5.7.1.1. Agglomerative Clustering

Agglomerative (bottom-up clustering) procedures start with n singleton clusters and form a sequence of partitions by successively merging clusters. The major steps in agglomerative clustering are contained in the following procedure, where c is the desired number of final clusters, Di and Dj are clusters, xi is an element, and there are n such elements:

1 begin initialize c, ĉ ← n, Di ← {xi}, i = 1, . . . , n
2   do ĉ ← ĉ−1
3    find nearest clusters, say, Di and Dj
4    merge Di and Dj
5   until c = ĉ
6  return c clusters
7 end

In this algorithm, the terminology a←b assigns to variable a the new value b. As described, the procedure terminates when the specified number of clusters has been obtained and returns the clusters as a set of points. A key point in this algorithm is how to measure the distance between two clusters Di and Dj. The method used to define the distance between clusters Di and Dj defines the type of agglomerative clustering technique used. Representative techniques include the nearest-neighbor algorithm, farthest-neighbor algorithm, the average linkage algorithm, the centroid algorithm, and the sum-of-squares algorithm.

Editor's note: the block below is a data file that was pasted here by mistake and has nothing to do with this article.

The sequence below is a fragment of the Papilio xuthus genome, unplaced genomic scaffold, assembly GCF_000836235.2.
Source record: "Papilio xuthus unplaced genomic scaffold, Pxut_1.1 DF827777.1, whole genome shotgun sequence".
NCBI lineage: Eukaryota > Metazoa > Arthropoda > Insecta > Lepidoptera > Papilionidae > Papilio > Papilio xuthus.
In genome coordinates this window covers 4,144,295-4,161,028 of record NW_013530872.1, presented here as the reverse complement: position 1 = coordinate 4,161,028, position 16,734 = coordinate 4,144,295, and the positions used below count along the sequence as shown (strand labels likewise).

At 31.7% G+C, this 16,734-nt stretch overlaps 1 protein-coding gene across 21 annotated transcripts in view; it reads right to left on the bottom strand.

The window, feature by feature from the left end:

Nearest-neighbor algorithm. The nearest-neighbor algorithm uses the following equation to measure the distances between clusters:

d min ( D i , D j ) = min x D i x D j x - x .